The Independent Newsweekly
Issue Date: July 18, 2003
Edited by Dennis Coday
Bishop criticizes harvesting eggs from aborted human fetuses
LONDON -- The prospect of producing human eggs from aborted fetuses has been greeted with grave concern by Archbishop Peter Smith of Cardiff, Wales, chair of the department of Christian responsibility and citizenship of the Catholic bishops conference of England and Wales. There is something deeply wrong with a society that can even contemplate harvesting eggs from the ovaries of aborted fetuses, he said.
The development was announced at a meeting in Madrid of the European Society for Human Reproduction and Embryology and was widely reported in British newspapers.
A team of Israeli and Dutch scientists found that ovarian tissue from aborted fetuses, when treated with a hormone to stimulate the growth of follicles, survived for a month and that the primordial follicles inside it began to mature into primary and secondary follicles about halfway along the way toward fully mature follicles that could produce fertile eggs.
This is the furthest stage anyone has got in maturing eggs from embryos in the laboratory, said team leader Tal Biron-Shental of the Meir Hospital, Kfar Saba, Israel.
Pope seeks new global solidarity
ROME -- A Catholic response to the globalized economy must be a globalization of solidarity marked by true sharing and work for justice, Pope John Paul II said in a message to the July 7-12 general assembly of Caritas Internationalis, the umbrella organization of Catholic charities worldwide. The pope said solidarity flows from a recognition of the poor as brothers and sisters and not from pity.
The globalization of solidarity requires not only adapting to the new needs of the international situation or modifying the rules of the marketplace, but responding to the pressing appeals of the gospel of Christ, the pope said.
Assistance without love leads to humiliation, the pope said, while solidarity between people created with equal dignity is an expression of fraternal sharing. Globalizing solidarity, he said, also requires international political efforts to guarantee the security of aid efforts in situations of conflict and new models for sharing between rich and poor countries.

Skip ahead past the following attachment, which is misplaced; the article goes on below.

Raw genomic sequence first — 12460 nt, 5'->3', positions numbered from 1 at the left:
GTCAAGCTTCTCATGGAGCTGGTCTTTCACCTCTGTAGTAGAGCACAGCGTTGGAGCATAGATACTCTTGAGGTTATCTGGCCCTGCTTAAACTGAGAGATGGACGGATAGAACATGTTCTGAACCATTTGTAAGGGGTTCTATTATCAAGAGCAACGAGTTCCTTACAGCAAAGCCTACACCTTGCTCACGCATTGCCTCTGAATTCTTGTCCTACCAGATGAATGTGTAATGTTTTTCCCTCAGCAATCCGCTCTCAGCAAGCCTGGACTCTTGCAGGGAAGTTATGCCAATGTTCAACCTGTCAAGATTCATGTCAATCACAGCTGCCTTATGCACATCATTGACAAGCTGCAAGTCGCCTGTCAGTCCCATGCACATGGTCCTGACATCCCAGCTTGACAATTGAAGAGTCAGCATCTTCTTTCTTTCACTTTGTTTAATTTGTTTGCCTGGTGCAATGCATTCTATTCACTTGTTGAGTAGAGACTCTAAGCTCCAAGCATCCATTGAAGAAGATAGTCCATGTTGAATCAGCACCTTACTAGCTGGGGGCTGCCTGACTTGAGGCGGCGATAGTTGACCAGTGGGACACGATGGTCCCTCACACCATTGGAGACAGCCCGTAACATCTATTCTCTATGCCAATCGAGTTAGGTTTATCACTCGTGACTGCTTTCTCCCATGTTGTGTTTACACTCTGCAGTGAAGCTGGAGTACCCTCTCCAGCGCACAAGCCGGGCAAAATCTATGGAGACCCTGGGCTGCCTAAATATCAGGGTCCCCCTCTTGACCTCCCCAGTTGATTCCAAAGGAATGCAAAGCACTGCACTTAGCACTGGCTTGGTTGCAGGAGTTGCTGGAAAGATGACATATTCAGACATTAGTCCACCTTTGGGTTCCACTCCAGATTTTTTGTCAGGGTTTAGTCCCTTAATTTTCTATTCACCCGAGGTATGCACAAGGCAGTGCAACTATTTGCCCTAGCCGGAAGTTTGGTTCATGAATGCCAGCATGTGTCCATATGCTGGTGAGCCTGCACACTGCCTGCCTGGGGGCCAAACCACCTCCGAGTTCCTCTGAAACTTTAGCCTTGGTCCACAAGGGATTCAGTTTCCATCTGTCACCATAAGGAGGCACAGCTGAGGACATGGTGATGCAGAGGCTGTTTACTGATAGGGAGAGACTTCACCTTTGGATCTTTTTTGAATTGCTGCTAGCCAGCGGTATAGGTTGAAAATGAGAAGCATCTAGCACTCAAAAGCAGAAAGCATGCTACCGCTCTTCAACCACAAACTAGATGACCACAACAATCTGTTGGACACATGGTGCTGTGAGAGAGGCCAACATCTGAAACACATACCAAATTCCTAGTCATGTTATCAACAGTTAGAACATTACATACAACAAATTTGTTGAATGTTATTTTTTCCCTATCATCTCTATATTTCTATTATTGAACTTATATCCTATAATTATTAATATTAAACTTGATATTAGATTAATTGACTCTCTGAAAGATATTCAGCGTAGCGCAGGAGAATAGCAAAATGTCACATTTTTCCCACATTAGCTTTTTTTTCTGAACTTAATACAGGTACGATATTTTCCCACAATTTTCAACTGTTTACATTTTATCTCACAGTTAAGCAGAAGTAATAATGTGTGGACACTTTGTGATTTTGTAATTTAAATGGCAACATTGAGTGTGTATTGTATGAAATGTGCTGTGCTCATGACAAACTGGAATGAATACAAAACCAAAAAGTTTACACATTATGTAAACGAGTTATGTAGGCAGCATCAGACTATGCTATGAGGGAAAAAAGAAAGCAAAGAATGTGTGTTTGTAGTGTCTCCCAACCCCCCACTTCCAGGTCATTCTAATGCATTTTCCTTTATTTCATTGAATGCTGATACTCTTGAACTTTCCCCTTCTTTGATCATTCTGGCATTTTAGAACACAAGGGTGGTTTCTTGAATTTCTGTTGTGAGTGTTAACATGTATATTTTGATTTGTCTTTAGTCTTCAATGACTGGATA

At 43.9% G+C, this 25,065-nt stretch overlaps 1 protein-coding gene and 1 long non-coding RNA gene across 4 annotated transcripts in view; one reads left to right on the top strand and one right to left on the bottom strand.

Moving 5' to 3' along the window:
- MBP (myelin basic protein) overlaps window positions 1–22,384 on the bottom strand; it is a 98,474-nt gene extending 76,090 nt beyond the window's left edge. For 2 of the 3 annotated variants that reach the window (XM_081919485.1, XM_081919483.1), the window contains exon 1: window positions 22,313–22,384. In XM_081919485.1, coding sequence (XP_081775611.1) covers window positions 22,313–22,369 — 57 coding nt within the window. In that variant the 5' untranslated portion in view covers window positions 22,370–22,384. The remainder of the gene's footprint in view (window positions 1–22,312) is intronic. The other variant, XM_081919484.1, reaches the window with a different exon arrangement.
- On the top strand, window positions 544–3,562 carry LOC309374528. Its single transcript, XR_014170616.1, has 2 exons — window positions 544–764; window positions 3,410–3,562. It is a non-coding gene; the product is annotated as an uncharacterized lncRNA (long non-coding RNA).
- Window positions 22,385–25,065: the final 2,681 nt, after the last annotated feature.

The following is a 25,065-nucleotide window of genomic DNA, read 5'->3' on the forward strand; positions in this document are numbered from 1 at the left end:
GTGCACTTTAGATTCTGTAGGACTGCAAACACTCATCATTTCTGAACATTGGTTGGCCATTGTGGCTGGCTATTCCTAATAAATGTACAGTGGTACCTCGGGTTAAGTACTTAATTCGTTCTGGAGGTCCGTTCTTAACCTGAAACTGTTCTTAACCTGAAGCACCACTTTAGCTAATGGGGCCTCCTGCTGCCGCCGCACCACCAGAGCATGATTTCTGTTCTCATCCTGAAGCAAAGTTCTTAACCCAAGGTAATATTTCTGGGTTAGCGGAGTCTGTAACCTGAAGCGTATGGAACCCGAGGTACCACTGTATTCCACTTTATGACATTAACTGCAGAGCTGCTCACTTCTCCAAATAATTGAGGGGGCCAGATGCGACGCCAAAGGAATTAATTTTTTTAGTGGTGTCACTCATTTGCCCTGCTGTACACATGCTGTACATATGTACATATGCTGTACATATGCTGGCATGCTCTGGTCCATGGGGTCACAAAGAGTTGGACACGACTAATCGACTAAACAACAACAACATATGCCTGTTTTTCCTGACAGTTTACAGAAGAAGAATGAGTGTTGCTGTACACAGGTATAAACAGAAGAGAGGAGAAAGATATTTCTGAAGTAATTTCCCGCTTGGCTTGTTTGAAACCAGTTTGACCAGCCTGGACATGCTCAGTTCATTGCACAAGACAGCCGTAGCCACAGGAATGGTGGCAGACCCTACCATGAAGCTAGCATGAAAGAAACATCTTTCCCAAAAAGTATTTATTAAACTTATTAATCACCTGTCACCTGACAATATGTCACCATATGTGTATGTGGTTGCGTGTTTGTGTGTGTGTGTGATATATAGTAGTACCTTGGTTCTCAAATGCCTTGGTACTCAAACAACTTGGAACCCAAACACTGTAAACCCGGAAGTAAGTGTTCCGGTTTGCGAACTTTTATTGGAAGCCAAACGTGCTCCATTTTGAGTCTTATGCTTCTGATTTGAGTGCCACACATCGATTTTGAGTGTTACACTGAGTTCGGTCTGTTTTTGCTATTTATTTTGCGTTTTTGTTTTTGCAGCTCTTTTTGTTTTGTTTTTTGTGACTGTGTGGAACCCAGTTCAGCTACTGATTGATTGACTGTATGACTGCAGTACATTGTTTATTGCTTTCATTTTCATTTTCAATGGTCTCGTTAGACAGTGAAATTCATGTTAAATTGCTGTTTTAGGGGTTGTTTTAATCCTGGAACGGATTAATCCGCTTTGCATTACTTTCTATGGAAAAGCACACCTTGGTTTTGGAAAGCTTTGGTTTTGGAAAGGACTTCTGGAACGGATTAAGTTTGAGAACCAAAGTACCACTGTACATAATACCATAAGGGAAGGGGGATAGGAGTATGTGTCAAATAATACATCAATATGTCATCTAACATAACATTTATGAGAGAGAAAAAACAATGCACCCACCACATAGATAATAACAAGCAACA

Catholics in security law protest
HONG KONG -- On the sixth anniversary of Hong Kongs reversion to China, some 10,000 Christians, mostly Catholics, assembled for a prayer gathering led by Bishop Joseph Zen Ze-kiun of Hong Kong and the Rev. Eric So Shing-yit, general secretary of the Protestant Hong Kong Christian Council.
The prayer meeting was held shortly before some 500,000 citizens from all walks of life protested the National Security Bill, which many fear will limit freedom of the press, freedom of speech and freedom of association.
During the July 1 protest, marchers also expressed discontent with the administration of Hong Kong chief executive Tung Chee-hwa, whose six years of governance has been blamed for an economic malaise and other problems in the territory. Zen did not join the march; he went to a nearby church to pray.
The protest was the largest in Hong Kong since the 1989 rallies in support of the pro-democracy movement in Beijing. Later, Tung announced the bill would be amended to reflect the concerns of the public.
Israel razes mosque foundations
JERUSALEM -- Israeli authorities demolished the foundations of the unauthorized mosque that had been built next to the Basilica of the Annunciation in Nazareth, bringing to an end a squabble that began some five years ago. Officials are negotiating to find an appropriate alternative site for the mosque.
Workers immediately began construction on the Italian-style plaza originally planned for the area in preparation for the year 2000.
Israeli media reported that hundreds of Israeli police stood guard as the demolition began in the early hours of July 1. Eight people were arrested, including Nazareth Deputy Mayor Salman Abu Ahmed Zuabi, local leader of the Islamic movement.
After the demolition some 200 Muslim worshipers gathered peacefully for noon prayers on a nearby road that had been closed to traffic, the Haaretz newspaper reported. A group of Muslim fundamentalists claim a martyr from the Crusades was buried at the site.
Vietnamese jail ethnic Christians
VIETNAM -- Nine members of a banned branch of Christianity in Vietnam have been sentenced to between 18 and 30 months in prison for sabotaging national unity.
The nine members of the Montegnard ethnic minority founded a branch of Dega Protestantism, a type of evangelical Christianity followed by many Montegnards in Vietnams central highlands, in April 2001. Protestantism is among the six religions the Vietnamese government recognizes, but other organized religions are illegal.
The nine were indicted for sabotaging national unity in May 2001, when two of the accused incited local believers to flee Vietnam and speak ill of the regime, according to a report of the Official Vietnam News Agency.
The communist Vietnamese government regards Dega Protestantism as a rallying creed for Montegnards seeking an independent homeland and has set out to eliminate its practice, Human Rights Watch reported earlier this year. More than 200 Montegnards have been detained over the last two years. Evangelical Christians have been heavily targeted in the governments crackdown on indigenous highlanders.